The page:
Ephesians 4: 17-18; 22-24
So I tell you this, and insist on it in the Lord, that you must no longer live as the Gentiles do, in the futility of their thinking. They are darkened in their understanding and separated from the life of God because of the ignorance that is in them due to the hardening of their hearts….
… You were taught, with regard to your former way of life, to put off your old self, which is being corrupted by its deceitful desires; to be made new in the attitude of your minds; and to put on the new self, created to be like God in true righteousness and holiness.
Researchers have discovered that we humans have anywhere from 50,000 to 60,000 thoughts every day. But according to some findings, as many as 98 percent of them are exactly the same as we had the day before. We are creatures of habit! Even more significant is that up to 80 percent of our thoughts are negative and are draining energy from our lives. These include thoughts containing words like “never," “should,” and “can’t,” complaints, whining or thoughts that diminish our own or another’s sense of self-worth. They deplete the body by producing corresponding chemicals that weaken the physiology.
The Apostle Paul might not have known all the science, but he was emphatic in making clear that what we think determines the course and direction of our lives. Here in Ephesians 4 he says two things: (i) Don’t live in the futility of your mind and, (ii) Be renewed in the attitude of your mind. Paul is convinced that the attitude of our mind determines the atmosphere of our lives. Or as Proverbs 23: 7 puts it: “For as a man thinks in his heart, so is he.”
We can listen to weekly sermons, attend every conference, fast for weeks and pray every day but if our thoughts aren’t changed then nothing in our life changes. What you’re cultivating on the inside today is where your life is going to end up. That’s why we call it ‘a train of thought’. Our thoughts are taking us somewhere. They’re moving us in a particular direction towards a destination in our lives.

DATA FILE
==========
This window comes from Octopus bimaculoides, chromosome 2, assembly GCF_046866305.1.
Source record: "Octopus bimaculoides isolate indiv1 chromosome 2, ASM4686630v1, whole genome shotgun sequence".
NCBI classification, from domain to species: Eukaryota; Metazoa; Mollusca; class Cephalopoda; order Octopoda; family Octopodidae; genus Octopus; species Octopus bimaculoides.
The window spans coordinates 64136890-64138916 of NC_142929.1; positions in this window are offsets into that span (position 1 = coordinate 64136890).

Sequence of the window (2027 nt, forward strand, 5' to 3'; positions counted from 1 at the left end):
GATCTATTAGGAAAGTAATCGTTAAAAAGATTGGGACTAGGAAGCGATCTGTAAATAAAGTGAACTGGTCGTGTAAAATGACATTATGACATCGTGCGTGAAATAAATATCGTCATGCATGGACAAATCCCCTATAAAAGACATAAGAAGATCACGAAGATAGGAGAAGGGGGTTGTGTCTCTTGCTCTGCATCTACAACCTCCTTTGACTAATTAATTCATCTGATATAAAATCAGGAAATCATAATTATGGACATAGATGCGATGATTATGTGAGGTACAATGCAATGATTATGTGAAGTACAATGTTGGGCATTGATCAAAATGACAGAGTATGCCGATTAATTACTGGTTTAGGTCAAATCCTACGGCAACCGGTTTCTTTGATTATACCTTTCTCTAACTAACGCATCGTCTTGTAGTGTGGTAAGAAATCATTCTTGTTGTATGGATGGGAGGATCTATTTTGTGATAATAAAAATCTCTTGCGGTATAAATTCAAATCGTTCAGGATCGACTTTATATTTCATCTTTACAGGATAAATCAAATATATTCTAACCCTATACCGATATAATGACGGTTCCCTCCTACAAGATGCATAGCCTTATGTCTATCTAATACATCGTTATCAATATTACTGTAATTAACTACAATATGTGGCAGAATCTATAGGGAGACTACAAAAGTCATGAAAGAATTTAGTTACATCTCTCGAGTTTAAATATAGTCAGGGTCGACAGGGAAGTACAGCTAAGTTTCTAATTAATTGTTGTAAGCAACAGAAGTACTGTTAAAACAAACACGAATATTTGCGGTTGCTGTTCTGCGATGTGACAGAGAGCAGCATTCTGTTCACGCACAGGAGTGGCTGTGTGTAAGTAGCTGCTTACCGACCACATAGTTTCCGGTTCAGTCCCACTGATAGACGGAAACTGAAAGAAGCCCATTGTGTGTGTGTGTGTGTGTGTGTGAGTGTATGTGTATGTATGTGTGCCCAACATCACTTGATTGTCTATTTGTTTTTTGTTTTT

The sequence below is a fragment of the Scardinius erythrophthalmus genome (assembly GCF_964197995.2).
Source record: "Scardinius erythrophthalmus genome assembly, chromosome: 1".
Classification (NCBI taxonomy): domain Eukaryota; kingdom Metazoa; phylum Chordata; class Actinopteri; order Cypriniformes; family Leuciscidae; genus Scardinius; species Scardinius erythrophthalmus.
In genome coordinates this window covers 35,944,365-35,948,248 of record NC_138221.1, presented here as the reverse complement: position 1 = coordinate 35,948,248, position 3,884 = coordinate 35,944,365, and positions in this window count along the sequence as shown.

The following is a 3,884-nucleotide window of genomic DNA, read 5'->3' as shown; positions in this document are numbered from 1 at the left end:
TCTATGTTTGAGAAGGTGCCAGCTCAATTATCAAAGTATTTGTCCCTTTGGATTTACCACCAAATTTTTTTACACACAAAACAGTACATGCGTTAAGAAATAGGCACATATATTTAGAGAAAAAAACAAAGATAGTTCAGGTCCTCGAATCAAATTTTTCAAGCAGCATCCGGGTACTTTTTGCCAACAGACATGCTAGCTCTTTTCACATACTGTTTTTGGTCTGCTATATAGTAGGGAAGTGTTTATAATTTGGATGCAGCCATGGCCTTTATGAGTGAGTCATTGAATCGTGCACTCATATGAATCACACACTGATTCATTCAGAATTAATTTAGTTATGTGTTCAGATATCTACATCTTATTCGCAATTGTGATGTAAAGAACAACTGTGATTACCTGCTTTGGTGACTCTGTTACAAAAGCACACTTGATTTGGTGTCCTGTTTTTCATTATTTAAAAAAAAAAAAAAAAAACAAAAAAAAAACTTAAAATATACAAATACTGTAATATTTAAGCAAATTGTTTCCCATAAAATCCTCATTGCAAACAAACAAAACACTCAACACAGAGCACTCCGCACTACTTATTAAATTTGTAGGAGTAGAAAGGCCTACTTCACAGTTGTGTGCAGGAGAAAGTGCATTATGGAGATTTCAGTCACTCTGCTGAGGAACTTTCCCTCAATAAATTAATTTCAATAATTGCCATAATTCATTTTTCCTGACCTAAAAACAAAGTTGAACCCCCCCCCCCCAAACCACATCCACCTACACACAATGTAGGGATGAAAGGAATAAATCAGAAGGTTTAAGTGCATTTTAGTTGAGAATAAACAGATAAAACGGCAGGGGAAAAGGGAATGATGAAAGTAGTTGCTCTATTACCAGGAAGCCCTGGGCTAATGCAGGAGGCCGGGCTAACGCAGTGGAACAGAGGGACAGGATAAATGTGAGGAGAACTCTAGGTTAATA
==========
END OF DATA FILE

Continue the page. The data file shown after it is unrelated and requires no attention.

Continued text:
So we should probably ask ourselves: ‘Are my thoughts taking me where I want to go? Are they leading me to become the person I always wanted to be or are they leading me away from my destiny? Are they fruitful thoughts or futile thoughts?’
Pastor Will Bowen who leads a church in Kansas City understands the power of changing how we think. In an effort to help his congregation find a concrete way to focus on what they do want rather than what they don’t want, he created a purple bracelet and gave one to everyone at church one Sunday. Because it takes 21 days to create a new habit, the idea was for people to switch the bracelet to the other wrist if they found themselves complaining (one of the most common forms of negative thinking) - and keep switching it until they’d gone the full 21 days without a single complaint.
Incredibly, the “Complaint-Free World” project exploded from 250 bracelets to five million in nine months. Pastor Will has received letters from schools, prisons, hospitals, churches, businesses, even the Pentagon, telling him what a powerful and positive impact the bracelets have had. Families have become closer. People’s health has improved. People have turned their lives around.
Perhaps we need to spend some time this week thinking about what we think about. Our current reality and life experience is largely based on the cumulative effect of our thoughts up until this point in our lives. Frank Outlaw puts it like this:
Watch your thoughts; they become words.
Watch your words; they become actions.
Watch your actions; they become habits.
Watch your habits; they become character.
Watch your character; it becomes your destiny.